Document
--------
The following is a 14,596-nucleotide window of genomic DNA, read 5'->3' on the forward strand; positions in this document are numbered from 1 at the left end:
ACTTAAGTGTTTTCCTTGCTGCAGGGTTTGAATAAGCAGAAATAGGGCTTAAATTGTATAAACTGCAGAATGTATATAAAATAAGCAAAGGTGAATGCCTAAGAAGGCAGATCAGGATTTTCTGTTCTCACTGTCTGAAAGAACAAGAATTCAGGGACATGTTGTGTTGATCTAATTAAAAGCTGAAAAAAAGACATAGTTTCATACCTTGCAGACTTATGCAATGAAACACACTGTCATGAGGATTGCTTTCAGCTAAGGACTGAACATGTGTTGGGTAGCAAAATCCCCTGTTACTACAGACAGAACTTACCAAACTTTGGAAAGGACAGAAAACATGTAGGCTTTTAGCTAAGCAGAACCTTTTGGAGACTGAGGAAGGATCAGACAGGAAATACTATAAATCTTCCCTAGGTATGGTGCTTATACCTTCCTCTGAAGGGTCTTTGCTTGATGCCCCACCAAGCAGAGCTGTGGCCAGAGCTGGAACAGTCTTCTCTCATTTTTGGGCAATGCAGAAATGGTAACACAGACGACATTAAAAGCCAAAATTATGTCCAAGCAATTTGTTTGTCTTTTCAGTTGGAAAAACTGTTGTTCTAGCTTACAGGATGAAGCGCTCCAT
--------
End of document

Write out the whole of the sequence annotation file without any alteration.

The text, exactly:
The following is a 14,596-nucleotide window of genomic DNA, read 5'->3' on the forward strand; positions in this document are numbered from 1 at the left end:
ACTTAAGTGTTTTCCTTGCTGCAGGGTTTGAATAAGCAGAAATAGGGCTTAAATTGTATAAACTGCAGAATGTATATAAAATAAGCAAAGGTGAATGCCTAAGAAGGCAGATCAGGATTTTCTGTTCTCACTGTCTGAAAGAACAAGAATTCAGGGACATGTTGTGTTGATCTAATTAAAAGCTGAAAAAAAGACATAGTTTCATACCTTGCAGACTTATGCAATGAAACACACTGTCATGAGGATTGCTTTCAGCTAAGGACTGAACATGTGTTGGGTAGCAAAATCCCCTGTTACTACAGACAGAACTTACCAAACTTTGGAAAGGACAGAAAACATGTAGGCTTTTAGCTAAGCAGAACCTTTTGGAGACTGAGGAAGGATCAGACAGGAAATACTATAAATCTTCCCTAGGTATGGTGCTTATACCTTCCTCTGAAGGGTCTTTGCTTGATGCCCCACCAAGCAGAGCTGTGGCCAGAGCTGGAACAGTCTTCTCTCATTTTTGGGCAATGCAGAAATGGTAACACAGACGACATTAAAAGCCAAAATTATGTCCAAGCAATTTGTTTGTCTTTTCAGTTGGAAAAACTGTTGTTCTAGCTTACAGGATGAAGCGCTCCAT